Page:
Cuernavaca

Travel Guide North America Mexico Morelos Cuernavaca

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Introduction

Cuernavaca is the capital and largest city of the state of Morelos. The name "Cuernavaca" is derived from the Nahuatl phrase "Cuauhnāhuac" and means "surrounded by or close to trees". The name was Hispanicized to Cuernavaca; Hernán Cortés called it Coadnabaced in his letters to Charles V, Holy Roman Emperor, and Bernal Díaz del Castillo used the name Cuautlavaca in his chronicles. The coat-of-arms of the municipality is based on the pre-Columbian pictograph emblem of the city which depicts a tree trunk (cuahuitl) with three branches, with foliage, and four roots colored red. There is a cut in the trunk in the form of a mouth, from which emerges a speech scroll, probably representing the language Nahuatl and by extension the locative suffix "-nāhuac", meaning "near".

Cuernavaca has long been a favorite escape for Mexico City and foreign visitors because of its warm, stable climate and abundant vegetation. The municipality was designated a Forest Protection Zone by President Lazaro Cardenas in 1937 to protect the aquifers, the vegetation and the quality of life of residents both in Mexico City and locally. The city was nicknamed the "City of Eternal Spring" by Alexander von Humboldt in the 19th century. Aztec emperors had summer residences there, and considering its location of just a 1½-hour drive from Mexico City, today many residents of the capital city maintain homes there. Cuernavaca is also host to a large foreign resident population, including large numbers of students who come to study the Spanish language.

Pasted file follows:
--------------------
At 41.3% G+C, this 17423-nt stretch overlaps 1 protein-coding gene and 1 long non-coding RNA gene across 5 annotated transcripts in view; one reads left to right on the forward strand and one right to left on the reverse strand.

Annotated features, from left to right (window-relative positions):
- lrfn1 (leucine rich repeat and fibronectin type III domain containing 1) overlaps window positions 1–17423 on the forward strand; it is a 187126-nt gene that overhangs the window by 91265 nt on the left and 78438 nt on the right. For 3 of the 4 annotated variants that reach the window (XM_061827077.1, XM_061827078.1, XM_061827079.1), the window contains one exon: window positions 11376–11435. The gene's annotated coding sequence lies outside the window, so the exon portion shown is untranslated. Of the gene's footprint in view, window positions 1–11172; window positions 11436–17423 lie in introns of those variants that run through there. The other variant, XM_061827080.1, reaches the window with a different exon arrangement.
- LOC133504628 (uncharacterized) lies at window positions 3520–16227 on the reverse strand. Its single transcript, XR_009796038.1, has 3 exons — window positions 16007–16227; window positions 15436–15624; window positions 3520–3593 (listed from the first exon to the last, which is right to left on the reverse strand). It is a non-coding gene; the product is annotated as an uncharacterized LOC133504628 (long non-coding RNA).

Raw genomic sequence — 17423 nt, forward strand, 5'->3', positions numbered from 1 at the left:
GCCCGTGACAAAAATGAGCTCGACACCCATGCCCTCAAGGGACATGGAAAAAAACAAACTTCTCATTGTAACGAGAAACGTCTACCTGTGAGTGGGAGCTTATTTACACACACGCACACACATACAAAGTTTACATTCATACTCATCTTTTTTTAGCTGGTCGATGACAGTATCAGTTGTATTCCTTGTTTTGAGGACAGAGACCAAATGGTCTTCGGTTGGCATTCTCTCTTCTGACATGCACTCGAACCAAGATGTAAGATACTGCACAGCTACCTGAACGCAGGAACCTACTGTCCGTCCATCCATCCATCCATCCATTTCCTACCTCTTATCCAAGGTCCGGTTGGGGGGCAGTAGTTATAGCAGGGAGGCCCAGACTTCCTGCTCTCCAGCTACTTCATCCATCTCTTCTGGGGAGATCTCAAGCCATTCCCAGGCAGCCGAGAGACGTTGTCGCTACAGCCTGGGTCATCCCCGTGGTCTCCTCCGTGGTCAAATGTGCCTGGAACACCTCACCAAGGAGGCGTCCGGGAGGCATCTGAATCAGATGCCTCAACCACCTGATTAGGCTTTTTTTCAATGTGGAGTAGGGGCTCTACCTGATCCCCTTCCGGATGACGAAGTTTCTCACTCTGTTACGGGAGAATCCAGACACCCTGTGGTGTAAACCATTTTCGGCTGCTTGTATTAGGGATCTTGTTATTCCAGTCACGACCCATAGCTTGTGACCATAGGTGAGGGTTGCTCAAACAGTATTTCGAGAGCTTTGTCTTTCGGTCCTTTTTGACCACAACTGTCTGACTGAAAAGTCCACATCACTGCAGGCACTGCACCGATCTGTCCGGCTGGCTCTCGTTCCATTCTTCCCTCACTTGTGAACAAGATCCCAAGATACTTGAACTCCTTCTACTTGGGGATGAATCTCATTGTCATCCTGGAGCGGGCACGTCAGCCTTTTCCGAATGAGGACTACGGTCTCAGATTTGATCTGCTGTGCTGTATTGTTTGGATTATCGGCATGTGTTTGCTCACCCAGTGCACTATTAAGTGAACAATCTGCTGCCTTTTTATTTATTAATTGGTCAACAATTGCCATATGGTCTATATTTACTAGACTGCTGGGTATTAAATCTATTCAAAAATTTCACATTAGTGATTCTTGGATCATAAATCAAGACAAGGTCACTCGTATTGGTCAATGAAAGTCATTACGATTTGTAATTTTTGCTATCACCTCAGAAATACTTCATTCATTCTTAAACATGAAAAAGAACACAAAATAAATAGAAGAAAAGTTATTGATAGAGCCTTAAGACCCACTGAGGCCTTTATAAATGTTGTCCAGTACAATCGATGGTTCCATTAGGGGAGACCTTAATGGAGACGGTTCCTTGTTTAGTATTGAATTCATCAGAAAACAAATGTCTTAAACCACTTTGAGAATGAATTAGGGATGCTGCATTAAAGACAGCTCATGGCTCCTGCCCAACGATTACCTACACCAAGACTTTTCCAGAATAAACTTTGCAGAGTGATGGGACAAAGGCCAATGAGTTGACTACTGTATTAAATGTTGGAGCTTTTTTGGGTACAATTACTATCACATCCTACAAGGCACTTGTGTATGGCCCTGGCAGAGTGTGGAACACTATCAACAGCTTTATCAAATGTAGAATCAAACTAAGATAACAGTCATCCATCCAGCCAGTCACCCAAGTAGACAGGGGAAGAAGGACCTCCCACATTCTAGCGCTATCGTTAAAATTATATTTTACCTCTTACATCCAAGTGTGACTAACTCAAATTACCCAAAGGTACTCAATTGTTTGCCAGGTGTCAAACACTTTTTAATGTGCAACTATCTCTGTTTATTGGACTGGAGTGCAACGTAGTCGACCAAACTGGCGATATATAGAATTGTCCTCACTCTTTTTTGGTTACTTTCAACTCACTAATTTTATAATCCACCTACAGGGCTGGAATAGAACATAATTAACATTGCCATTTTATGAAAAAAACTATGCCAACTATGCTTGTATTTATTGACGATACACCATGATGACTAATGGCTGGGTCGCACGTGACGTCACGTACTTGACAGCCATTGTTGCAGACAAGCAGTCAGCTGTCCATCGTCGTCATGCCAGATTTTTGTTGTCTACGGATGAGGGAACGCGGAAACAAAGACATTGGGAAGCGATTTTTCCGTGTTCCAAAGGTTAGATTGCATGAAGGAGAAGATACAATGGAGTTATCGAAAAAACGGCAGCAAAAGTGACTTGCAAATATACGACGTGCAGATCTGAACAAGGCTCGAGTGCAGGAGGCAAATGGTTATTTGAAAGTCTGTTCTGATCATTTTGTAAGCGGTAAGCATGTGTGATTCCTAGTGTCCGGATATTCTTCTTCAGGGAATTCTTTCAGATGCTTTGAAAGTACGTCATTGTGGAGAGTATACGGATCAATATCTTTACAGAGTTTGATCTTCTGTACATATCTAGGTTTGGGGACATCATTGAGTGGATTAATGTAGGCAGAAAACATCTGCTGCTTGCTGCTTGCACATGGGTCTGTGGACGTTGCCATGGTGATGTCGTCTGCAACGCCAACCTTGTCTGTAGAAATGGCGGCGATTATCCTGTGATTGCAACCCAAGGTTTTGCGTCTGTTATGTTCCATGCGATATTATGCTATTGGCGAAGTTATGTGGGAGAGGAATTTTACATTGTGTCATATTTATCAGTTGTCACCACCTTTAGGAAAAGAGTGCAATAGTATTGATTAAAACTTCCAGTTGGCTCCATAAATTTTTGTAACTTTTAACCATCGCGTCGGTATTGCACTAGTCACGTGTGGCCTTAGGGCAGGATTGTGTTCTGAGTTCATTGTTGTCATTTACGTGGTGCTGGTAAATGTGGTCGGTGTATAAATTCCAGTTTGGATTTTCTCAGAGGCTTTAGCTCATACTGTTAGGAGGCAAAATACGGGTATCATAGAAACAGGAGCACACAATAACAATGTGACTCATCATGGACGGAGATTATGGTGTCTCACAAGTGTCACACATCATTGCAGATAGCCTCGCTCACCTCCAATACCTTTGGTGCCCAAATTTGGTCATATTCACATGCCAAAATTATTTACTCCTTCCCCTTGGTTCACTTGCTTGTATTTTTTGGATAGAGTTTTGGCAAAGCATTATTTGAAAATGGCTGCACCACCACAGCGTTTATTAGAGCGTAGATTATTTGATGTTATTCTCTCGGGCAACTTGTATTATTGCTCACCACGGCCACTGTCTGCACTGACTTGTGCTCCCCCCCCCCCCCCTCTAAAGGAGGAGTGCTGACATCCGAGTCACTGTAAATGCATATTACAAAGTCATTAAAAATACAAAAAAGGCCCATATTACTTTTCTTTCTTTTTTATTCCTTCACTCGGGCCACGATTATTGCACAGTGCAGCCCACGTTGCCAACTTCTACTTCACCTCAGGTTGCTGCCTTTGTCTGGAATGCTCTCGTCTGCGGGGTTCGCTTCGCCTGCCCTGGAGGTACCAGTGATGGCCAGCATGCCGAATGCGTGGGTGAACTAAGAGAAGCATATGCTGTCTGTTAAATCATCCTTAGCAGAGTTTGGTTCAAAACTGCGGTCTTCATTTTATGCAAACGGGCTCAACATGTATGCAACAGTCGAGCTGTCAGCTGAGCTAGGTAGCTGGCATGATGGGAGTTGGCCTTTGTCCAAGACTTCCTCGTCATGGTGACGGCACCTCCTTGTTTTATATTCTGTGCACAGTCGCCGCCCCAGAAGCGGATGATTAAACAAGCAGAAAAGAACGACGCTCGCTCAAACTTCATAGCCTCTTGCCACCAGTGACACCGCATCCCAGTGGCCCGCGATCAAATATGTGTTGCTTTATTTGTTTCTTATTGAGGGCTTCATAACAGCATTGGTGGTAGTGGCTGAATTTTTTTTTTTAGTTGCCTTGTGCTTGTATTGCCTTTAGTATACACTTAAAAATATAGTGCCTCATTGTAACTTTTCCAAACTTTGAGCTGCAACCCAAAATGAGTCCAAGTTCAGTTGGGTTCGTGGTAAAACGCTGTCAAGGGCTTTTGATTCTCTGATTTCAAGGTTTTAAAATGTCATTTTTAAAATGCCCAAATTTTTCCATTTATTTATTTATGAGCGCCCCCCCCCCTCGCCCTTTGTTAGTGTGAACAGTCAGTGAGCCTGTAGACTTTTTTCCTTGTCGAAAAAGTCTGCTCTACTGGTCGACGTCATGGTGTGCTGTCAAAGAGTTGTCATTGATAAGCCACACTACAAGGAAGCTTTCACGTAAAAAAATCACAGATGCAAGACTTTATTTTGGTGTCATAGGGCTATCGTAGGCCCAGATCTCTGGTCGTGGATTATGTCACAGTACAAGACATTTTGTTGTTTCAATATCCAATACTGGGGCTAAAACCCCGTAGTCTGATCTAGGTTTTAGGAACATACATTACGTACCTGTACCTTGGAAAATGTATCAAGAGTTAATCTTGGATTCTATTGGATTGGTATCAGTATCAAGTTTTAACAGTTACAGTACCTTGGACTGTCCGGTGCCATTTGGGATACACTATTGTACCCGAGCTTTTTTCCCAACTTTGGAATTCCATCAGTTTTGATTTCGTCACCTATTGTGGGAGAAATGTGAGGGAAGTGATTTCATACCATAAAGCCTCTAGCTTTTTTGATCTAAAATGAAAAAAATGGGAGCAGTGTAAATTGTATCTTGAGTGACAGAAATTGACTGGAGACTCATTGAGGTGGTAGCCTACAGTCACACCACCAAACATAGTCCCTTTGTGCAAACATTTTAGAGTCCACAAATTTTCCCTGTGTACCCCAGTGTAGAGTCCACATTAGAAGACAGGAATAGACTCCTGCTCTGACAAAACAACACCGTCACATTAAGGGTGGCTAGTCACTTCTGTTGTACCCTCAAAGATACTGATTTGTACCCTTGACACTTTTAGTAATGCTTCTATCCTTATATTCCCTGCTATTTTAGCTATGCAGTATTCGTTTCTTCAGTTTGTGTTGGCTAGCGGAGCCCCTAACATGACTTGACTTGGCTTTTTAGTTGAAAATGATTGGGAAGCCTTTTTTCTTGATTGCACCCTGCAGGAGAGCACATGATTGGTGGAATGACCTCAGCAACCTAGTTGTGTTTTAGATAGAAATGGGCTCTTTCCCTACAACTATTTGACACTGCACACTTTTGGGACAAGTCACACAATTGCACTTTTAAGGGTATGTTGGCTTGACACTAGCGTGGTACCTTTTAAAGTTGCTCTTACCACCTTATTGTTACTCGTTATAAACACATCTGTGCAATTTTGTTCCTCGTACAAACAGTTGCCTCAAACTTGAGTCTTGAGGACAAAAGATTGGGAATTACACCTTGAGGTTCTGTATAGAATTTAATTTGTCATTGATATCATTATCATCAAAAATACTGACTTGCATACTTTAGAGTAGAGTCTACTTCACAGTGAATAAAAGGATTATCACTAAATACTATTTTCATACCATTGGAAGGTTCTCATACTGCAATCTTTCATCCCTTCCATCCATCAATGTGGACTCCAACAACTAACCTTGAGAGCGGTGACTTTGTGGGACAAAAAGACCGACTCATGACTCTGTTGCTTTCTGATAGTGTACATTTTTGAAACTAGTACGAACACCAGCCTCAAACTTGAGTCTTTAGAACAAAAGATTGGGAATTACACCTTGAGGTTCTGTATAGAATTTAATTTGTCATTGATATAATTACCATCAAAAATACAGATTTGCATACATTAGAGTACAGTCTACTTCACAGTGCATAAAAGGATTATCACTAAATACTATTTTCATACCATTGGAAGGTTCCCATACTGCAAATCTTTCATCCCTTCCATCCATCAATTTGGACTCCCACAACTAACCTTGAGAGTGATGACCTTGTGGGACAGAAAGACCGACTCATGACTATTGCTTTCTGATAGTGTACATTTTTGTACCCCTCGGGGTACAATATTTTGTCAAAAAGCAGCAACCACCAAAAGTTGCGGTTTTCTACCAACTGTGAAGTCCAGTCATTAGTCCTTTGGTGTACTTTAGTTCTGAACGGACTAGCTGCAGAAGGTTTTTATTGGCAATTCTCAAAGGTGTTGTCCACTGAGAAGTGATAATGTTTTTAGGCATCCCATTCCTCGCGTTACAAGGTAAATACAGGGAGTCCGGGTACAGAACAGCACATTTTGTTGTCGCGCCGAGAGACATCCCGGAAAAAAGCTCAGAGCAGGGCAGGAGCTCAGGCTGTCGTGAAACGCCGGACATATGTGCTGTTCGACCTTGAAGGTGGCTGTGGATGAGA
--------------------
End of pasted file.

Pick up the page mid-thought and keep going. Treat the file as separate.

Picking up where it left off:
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Neighbourhoods

  • Tlaltenango used to be a separate town, but now is a neighborhood of Cuernavaca city. The main attraction in this neighborhood is the church compound containing the Church of San José and the Church of Nuestra Señora de los Milagros de Tlaltenango. San José is one of the oldest churches in Mexico, built between 1521 and 1523. Two centuries later an image of the Virgin appeared to members of this village, prompting the building of the second church. This is the Sanctuary of Nuestra Señora de los Milagros, which was built in 1730, with its bell towers built at the end of the 19th century.
  • Colonia Las Granjas, located on Vicente Guerrero Street, features a water park containing a small waterfall, Olympic swimming pool, picnic area, parking, and basketball and volleyball courts.
  • Colonia Miraval. Children and adults can visit El Túnel (the tunnel), an important source of drinking water for Cuernavaca. El Túnel was discovered by Eugenio Jesús Cañas in 1898, and in 1932 pipes were laid.
  • Barrio de Gualupita contains the Melchor Ocampo Garden of Art was inaugurated by Porfirio Díaz, on December 11, 1897, and was built as part of the festivities for the arrival of the railroad to Cuernavaca. Governor Vicente Estrada Cajigal in 1934, built a rudimentary zoo and a swimming pool and the name was changed to "Parque Emiliano Zapata". The zoo and park are mentioned in the novel Under the Volcano by Malcolm Lowry. The park was remodeled in 2013 and its name reverted to Melchor Ocampo, a space where natural or vegan products are bought and sold, and crafts are exhibited and sold. Every last Sunday of the month, dogs and cats are sterilized for free while others are offered in adoption. The park is located in the Barrio de Gualupita, near the Pullman de Morelos/Selva bus station.